The first thing to go, when a person is sleep-deprived, is not concentration, judgement, or reflexes. The first thing you lose — and people have studied this — is your temper.
At work we are re-arranging everything. We are moving furniture, redistributing shelves, cleaning, and unpacking. We are up on ladders, down on our hands and knees, and burrowing into boxes. We are arranging the store so that people will walk through it, irresistibly drawn to the next enchanted glade full of nymphs and luscious fruits — or rack of test tubes and petri dishes, but the emotional effect is supposed to be the same.
Into this fairly fraught scene comes a High Maintenance customer.
Some of our customers really need a lot of help, and I am glad to help them. And some of our customers are fun to chat with, and over time have become (or will become) friends. These people are not HMs. The HMs are the ones who want us to follow them around the store, listening to them deciding between yellow and blue pocket charts. Sometimes they want to haggle (we don’t do that) or whine, but they all mostly want an audience. Some of them are lonely; they have gotten themselves into a situation in their lives where no one will listen to them except those of us who get paid to. Some are not entirely compos mentis, and the decision between yellow and blue has an importance to them that I cannot expect to grasp. I try to be kind to all of them, and to listen patiently. I debate the pros and cons of yellow and blue, or, if they appear to be stuck in a dither, I tell them firmly which color to buy, with some spurious reason (“Blue is calming.”).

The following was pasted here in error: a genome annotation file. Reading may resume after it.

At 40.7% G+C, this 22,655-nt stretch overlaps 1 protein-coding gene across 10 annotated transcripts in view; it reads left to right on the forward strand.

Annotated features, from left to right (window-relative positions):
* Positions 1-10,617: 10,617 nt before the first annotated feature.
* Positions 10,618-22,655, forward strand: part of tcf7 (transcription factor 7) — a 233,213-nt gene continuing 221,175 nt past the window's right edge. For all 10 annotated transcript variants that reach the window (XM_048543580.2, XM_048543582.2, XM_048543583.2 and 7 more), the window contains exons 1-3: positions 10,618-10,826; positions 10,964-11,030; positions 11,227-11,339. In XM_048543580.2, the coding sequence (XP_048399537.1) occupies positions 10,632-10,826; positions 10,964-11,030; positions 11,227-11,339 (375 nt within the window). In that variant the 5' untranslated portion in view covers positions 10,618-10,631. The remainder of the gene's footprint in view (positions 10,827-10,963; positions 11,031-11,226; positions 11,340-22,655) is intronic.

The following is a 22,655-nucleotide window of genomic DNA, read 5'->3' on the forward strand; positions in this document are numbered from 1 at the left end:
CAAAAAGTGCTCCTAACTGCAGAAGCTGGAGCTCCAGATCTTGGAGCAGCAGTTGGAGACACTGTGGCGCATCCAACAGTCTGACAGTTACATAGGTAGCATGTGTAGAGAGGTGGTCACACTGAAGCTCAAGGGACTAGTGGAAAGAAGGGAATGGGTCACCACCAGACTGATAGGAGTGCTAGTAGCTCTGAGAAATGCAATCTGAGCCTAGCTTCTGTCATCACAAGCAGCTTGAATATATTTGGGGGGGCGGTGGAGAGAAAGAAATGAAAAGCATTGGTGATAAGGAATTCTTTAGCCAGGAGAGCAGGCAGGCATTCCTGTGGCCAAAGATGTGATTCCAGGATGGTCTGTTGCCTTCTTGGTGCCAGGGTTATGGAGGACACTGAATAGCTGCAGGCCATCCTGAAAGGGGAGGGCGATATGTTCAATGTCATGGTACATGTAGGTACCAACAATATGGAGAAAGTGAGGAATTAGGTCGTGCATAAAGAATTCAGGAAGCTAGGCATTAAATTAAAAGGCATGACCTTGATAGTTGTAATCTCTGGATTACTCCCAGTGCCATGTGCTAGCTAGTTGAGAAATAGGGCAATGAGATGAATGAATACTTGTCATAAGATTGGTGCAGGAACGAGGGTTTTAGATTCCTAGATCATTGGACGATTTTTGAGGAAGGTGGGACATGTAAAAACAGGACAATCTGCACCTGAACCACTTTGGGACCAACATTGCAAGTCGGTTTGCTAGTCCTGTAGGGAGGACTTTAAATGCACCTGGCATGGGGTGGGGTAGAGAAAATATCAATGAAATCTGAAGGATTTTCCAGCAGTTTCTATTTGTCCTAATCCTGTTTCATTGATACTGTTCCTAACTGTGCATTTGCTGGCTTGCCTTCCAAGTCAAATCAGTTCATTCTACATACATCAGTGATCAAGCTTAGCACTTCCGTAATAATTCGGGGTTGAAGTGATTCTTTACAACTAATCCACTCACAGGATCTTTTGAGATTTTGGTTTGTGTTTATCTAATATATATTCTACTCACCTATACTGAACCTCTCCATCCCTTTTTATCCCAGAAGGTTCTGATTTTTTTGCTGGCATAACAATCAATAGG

But yesterday was Friday, I was sleep-deprived, and I was deeply engaged in jigsaw-puzzling games into an unlikely space. I avoided the HM. I attempted to palm her off on the other workers (I never win at that game, for some reason). I got this close to saying “who cares which one you buy? You’ll just return it anyway!”
I got home and cooked dinner, refused to take #1 son to a friend’s house (his friend came and picked him up) and, when my husband came in two hours later and asked “What’s dinner?” I answered, “Over.” I also redistributed the stitches of my sock toe as though it were a heel. Fortunately, I realized what I was doing before I got too far, and finished the sock successfully. I would post a picture, but xanga is not in a picture-posting mood today.
In any case, I had intended to sleep in this morning until about 8:00 in an effort to improve my mood, but thanks to the alarm’s going off at 4:16 and a blanket-hogging husband, I gave up and got out of bed at 6:30. That has helped a little. However, while I know there must be housecleaning and grocery shopping today, I hope also to manage some napping and lolling around on the couch reading and knitting.